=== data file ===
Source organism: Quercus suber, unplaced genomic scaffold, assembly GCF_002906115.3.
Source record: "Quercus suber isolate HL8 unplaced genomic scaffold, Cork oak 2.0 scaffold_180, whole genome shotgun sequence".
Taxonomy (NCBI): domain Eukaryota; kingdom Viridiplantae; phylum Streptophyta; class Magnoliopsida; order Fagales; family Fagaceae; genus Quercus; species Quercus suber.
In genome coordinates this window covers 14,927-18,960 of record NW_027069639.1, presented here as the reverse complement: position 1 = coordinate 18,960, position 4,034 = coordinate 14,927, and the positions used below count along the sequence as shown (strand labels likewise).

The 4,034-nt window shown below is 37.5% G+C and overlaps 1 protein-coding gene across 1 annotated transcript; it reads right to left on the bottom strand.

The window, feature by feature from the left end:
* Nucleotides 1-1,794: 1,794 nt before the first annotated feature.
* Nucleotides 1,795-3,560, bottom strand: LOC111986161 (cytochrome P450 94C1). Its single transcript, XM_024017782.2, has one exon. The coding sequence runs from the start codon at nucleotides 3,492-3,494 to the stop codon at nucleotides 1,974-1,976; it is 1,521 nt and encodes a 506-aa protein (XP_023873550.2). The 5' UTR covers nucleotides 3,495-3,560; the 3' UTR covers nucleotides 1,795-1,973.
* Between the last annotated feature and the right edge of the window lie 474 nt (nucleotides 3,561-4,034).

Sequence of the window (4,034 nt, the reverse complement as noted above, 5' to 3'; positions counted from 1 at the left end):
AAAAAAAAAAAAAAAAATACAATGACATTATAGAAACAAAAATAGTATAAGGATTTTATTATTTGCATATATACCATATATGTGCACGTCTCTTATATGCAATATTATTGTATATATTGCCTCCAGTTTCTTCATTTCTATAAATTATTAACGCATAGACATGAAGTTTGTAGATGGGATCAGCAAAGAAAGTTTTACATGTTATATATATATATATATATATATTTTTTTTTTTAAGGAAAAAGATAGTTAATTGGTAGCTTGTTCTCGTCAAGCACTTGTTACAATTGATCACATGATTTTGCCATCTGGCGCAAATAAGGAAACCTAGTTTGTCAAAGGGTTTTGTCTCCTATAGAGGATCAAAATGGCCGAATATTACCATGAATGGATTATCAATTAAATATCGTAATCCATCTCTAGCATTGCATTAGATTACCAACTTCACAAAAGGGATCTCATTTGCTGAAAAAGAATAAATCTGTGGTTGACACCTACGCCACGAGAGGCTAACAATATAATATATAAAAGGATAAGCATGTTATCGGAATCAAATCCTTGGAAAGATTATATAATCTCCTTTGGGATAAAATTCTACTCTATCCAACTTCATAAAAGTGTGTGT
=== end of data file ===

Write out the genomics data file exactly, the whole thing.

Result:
Source organism: Quercus suber, unplaced genomic scaffold, assembly GCF_002906115.3.
Source record: "Quercus suber isolate HL8 unplaced genomic scaffold, Cork oak 2.0 scaffold_180, whole genome shotgun sequence".
Taxonomy (NCBI): domain Eukaryota; kingdom Viridiplantae; phylum Streptophyta; class Magnoliopsida; order Fagales; family Fagaceae; genus Quercus; species Quercus suber.
In genome coordinates this window covers 14,927-18,960 of record NW_027069639.1, presented here as the reverse complement: position 1 = coordinate 18,960, position 4,034 = coordinate 14,927, and the positions used below count along the sequence as shown (strand labels likewise).

The 4,034-nt window shown below is 37.5% G+C and overlaps 1 protein-coding gene across 1 annotated transcript; it reads right to left on the bottom strand.

The window, feature by feature from the left end:
* Nucleotides 1-1,794: 1,794 nt before the first annotated feature.
* Nucleotides 1,795-3,560, bottom strand: LOC111986161 (cytochrome P450 94C1). Its single transcript, XM_024017782.2, has one exon. The coding sequence runs from the start codon at nucleotides 3,492-3,494 to the stop codon at nucleotides 1,974-1,976; it is 1,521 nt and encodes a 506-aa protein (XP_023873550.2). The 5' UTR covers nucleotides 3,495-3,560; the 3' UTR covers nucleotides 1,795-1,973.
* Between the last annotated feature and the right edge of the window lie 474 nt (nucleotides 3,561-4,034).

Sequence of the window (4,034 nt, the reverse complement as noted above, 5' to 3'; positions counted from 1 at the left end):
AAAAAAAAAAAAAAAAATACAATGACATTATAGAAACAAAAATAGTATAAGGATTTTATTATTTGCATATATACCATATATGTGCACGTCTCTTATATGCAATATTATTGTATATATTGCCTCCAGTTTCTTCATTTCTATAAATTATTAACGCATAGACATGAAGTTTGTAGATGGGATCAGCAAAGAAAGTTTTACATGTTATATATATATATATATATATATTTTTTTTTTTAAGGAAAAAGATAGTTAATTGGTAGCTTGTTCTCGTCAAGCACTTGTTACAATTGATCACATGATTTTGCCATCTGGCGCAAATAAGGAAACCTAGTTTGTCAAAGGGTTTTGTCTCCTATAGAGGATCAAAATGGCCGAATATTACCATGAATGGATTATCAATTAAATATCGTAATCCATCTCTAGCATTGCATTAGATTACCAACTTCACAAAAGGGATCTCATTTGCTGAAAAAGAATAAATCTGTGGTTGACACCTACGCCACGAGAGGCTAACAATATAATATATAAAAGGATAAGCATGTTATCGGAATCAAATCCTTGGAAAGATTATATAATCTCCTTTGGGATAAAATTCTACTCTATCCAACTTCATAAAAGTGTGTGT